Another term that some use for these organizations is Accountable Communities for Health (ACH). They differ from ACOs in moving beyond a given population of patients attributed to a specific ACO under a risk-bearing insurance contract to being held accountable for the health of an entire population of people living in a given community—regardless from whom they receive their medical care. They are essentially cross-sector (healthcare, public health, education, housing, transportation, etc.) organizations that come together to form an “integrator” body that accepts responsibility for and allocates resources for the health of a broad sector of individuals in a given community. They emphasize the role played by the underlying social determinants of health, and they may initially focus, for example, on lowering the incidence of new diabetics over a period of time or reducing the percent of children and adults who are obese. Potential funding sources come not only from existing payers and providers (via community benefit requirements) but potentially from local foundations and social investors to create “Wellness Funds.” There is considerable interest in the concept across the country and, particularly, in some of the New England states, Ohio, Minnesota, and California, among others.

You have studied the management of cardiovascular risk in California’s top-performing physician organizations. What strategies should be implemented to accelerate improvements in this area?
  

We have been engaged in a seven year initiative to reduce deaths from heart attacks and strokes by developing and sharing patient centered evidence-based best practices among medical groups, clinics, and health plans. We do this throughout the state in a series of monthly meetings we call the “University of Best Practices.” Some promising strategies to accelerate improvement include placing pharmacists on the care team; giving greater attention to home blood pressure monitoring; consistent use of a medication bundle that includes aspirin, an ACE-inhibitor and statin; and patient self-management programs emphasizing active engagement in their care. We have observed small but steady improvement in process and outcomes of care through these and related efforts.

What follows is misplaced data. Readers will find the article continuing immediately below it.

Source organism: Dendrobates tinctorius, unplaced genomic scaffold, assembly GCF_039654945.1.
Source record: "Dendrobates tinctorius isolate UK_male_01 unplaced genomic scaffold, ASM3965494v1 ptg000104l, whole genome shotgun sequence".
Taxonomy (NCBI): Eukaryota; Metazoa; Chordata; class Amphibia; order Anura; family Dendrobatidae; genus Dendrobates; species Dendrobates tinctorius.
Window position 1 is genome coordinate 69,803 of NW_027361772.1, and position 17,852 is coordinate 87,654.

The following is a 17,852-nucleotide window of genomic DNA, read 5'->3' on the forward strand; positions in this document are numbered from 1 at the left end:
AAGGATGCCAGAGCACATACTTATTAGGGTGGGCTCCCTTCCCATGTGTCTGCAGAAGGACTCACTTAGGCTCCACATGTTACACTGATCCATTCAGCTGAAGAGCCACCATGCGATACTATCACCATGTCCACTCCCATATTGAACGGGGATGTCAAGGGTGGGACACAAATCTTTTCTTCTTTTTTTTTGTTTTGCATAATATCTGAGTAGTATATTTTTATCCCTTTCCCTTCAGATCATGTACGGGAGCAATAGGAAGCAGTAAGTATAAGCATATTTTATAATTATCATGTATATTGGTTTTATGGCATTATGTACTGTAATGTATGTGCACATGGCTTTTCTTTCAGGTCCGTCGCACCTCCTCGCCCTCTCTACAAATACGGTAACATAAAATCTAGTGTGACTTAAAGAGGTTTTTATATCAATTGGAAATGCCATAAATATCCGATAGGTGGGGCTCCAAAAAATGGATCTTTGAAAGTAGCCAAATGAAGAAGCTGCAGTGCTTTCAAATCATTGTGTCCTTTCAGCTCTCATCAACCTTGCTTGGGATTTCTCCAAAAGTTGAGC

Is it difficult to engage physicians in organizational change?
  

It is often difficult to engage anyone in significant change that will require them to do some things differently than they have done before. Physicians are no exception. It may help to re-frame the issue not in terms of “change” but in terms of “improvement.” No one necessarily wants to change but most of us want to improve. Physicians want to improve. They want to be the best they can be. They want to be the best for their patients. What makes this so challenging is that it is no longer just about what one can do individually but, rather, as a member of a team delivering increasingly complex care in increasingly complex organizations. That is the challenge.

How “accountable” are ACOs? What needs to improve?

They are becoming increasingly “accountable,” but, in my view, too slowly. Payments need to move more rapidly away from fee-for-service towards bundled, capitated payments. Global budgets with quality metrics and threshold should be built in. The success to date of the Massachusetts Blue Cross/Blue Shield Alternative Quality Contract is one example, but there are others. At the same time it is important to recognize that not all physician practices are in a position to assume the downside risk for losses so that a “glide path” is needed as part of the transition. Some smaller physician practices, those serving vulnerable populations, and those in rural areas are particularly in need of technical assistance and attention. What we are observing is the co-evolution of payment reform and delivery system reform, and it is important to manage the pace of change. Greater standardization of quality measures, as well as greater transparency of both cost and quality data will help.


Katlyn Nemani, MD, is a physician at New York University.

Keywords: ACC Publications, CardioSource WorldNews Interventions, Accountable Care Organizations, Disease Management, Electronic Health Records, Outcome and Process Assessment (Health Care)